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Organization sues state to block ‘heartbeat bill’

An activist group is suing the state in an effort to block the recently signed ‘heartbeat bill’.

The Center for Reproductive Rights has announced that they are taking legal action to challenge the new law that would prohibit an abortion in Mississippi as soon as a fetal heartbeat is detected, which is typically around six weeks.

After the bill passed, the CRR sent a letter to Governor Bryant asking him to veto the bill, stating that most women don’t know that they are pregnant when a heartbeat becomes detectable.

“This law would ban abortion before most women know that they’re pregnant. Already, Mississippi has a slew of abortion restrictions and only one abortion clinic, making it nearly impossible to access abortion before six weeks of pregnancy,” the letter stated.

The clinic referenced by the CRR is the Jackson Women’s Health Organization. Its Director, Shannon Brewer, said that women in Mississippi won’t have a chance to choose if the law goes into effect.

“Six weeks of pregnancy is just two weeks after the average woman misses her period,” Brewer said “Nearly all of the patients we provide abortion care for are past 6 weeks pregnant. Many have spent weeks saving up the money for an abortion and have traveled hundreds of miles to get to our clinic. If this law takes effect, those women won’t have a chance.”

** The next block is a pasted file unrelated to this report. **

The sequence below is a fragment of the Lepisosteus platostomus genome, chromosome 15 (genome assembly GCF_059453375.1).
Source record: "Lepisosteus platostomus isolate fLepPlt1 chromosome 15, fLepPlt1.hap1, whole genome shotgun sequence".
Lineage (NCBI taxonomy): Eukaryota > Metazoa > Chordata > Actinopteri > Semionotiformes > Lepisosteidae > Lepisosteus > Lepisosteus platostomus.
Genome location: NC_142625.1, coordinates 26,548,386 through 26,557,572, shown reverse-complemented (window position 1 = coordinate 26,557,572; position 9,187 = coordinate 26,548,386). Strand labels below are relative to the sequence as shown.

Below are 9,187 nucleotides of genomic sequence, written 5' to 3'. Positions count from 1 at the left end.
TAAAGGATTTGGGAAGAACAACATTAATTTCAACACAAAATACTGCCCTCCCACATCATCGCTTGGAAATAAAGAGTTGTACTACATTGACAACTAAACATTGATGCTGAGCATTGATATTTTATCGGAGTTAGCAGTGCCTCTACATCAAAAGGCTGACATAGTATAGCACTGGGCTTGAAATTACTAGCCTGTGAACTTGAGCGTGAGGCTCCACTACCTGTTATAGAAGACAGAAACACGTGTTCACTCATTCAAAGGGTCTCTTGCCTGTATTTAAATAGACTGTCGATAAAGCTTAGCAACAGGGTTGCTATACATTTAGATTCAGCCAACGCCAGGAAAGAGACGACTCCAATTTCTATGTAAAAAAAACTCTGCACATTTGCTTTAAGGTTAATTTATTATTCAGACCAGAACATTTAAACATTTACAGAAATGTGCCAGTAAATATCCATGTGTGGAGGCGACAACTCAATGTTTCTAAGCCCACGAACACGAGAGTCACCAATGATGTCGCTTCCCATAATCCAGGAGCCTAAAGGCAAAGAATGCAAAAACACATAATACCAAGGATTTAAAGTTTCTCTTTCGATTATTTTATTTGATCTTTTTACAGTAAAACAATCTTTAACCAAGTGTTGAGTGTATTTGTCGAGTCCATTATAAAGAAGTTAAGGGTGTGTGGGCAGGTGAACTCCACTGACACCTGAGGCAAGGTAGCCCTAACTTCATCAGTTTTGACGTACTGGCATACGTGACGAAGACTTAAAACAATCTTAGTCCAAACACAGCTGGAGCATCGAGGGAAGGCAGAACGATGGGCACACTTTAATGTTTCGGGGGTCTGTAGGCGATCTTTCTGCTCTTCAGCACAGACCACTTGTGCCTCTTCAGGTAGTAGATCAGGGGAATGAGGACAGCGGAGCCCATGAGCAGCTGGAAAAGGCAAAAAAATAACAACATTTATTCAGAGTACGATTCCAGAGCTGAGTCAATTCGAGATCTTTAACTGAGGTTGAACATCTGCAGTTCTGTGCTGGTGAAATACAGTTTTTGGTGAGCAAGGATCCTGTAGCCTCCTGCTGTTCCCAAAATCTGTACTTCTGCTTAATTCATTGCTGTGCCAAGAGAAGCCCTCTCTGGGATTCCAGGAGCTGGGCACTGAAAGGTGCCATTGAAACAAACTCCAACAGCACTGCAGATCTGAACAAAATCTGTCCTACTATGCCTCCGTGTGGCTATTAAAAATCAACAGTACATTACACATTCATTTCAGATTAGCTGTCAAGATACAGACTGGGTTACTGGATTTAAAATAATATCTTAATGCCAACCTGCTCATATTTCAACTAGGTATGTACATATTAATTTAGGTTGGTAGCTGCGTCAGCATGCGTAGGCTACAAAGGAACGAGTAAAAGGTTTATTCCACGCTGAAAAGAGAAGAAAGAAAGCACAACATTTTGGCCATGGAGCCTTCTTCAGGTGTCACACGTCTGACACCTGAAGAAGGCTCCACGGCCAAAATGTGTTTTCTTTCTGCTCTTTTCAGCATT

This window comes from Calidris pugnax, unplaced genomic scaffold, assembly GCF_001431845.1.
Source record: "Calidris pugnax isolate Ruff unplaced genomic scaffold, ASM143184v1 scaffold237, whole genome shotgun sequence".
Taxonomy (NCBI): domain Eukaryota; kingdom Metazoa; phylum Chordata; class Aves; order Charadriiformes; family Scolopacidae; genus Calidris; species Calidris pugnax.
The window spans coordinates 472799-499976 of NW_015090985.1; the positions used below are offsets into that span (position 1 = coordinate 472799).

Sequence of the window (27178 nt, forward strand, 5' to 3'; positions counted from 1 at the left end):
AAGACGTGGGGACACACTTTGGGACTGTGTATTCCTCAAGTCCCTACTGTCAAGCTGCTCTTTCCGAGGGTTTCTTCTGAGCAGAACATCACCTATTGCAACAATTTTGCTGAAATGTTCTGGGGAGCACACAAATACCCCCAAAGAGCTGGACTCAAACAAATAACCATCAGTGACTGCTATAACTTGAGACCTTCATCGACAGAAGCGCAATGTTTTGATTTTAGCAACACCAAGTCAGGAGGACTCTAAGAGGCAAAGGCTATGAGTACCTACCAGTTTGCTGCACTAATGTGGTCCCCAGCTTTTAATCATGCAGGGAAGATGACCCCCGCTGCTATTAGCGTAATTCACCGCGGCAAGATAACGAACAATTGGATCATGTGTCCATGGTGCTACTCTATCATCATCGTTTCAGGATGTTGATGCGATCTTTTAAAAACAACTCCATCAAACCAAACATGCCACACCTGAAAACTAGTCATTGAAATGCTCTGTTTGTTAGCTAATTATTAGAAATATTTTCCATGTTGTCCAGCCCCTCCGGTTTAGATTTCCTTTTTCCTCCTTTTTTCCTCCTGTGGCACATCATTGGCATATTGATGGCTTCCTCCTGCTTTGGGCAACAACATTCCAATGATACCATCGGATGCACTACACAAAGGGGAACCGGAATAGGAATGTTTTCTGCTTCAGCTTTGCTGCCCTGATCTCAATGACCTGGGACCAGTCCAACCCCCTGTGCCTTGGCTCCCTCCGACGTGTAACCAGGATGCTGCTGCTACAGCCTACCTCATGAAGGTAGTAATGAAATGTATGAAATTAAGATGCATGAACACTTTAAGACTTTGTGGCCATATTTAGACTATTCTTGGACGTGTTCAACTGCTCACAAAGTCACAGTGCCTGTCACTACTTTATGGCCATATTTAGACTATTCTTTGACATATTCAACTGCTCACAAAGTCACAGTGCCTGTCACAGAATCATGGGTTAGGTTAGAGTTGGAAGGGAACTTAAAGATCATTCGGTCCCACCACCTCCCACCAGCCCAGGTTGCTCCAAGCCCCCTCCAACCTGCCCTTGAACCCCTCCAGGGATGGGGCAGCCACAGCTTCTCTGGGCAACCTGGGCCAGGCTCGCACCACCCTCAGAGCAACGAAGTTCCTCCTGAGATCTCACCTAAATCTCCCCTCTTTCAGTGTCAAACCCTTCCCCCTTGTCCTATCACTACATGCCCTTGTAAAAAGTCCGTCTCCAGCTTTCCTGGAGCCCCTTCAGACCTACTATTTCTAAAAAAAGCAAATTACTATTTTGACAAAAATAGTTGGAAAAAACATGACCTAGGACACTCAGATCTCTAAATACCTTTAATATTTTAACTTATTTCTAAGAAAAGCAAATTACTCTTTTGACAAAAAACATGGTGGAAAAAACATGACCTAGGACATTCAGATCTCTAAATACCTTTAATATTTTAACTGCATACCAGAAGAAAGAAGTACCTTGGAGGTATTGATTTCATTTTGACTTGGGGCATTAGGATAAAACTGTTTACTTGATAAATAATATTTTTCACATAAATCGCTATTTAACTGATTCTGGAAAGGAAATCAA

While the bill has caused controversy, Governor Bryant has supported the legislation each step of the way. After the CRR called for him to veto the bill, he responded to them on Twitter.

“We will all answer to the good Lord one day. I will say in this instance, “I fought for the lives of innocent babies, even under threat of legal action,” the Governor tweeted on March 20th.

Related: ‘Heartbeat Bill’ sent to Governor Bryant’s desk

The Governor signed the bill last week, and it was set to go into effect on July 1st.

As they mentioned in their announcement, the CRR is the same organization that challenged the 15-week abortion ban that was passed and signed into law in 2018.

Related: Judge strikes down 15-week abortion ban

A federal judge ruled that the law “unequivocally” violated the 14th amendment and ruled the law to be unconstitutional. The state is currently appealing that decision.

“We will keep taking them to court until they get the message,” Nancy Northup, President & CEO of the CRR, said.

A similar ‘heartbeat bill’ was recently challenged in Kentucky by the American Civil Liberties Union.

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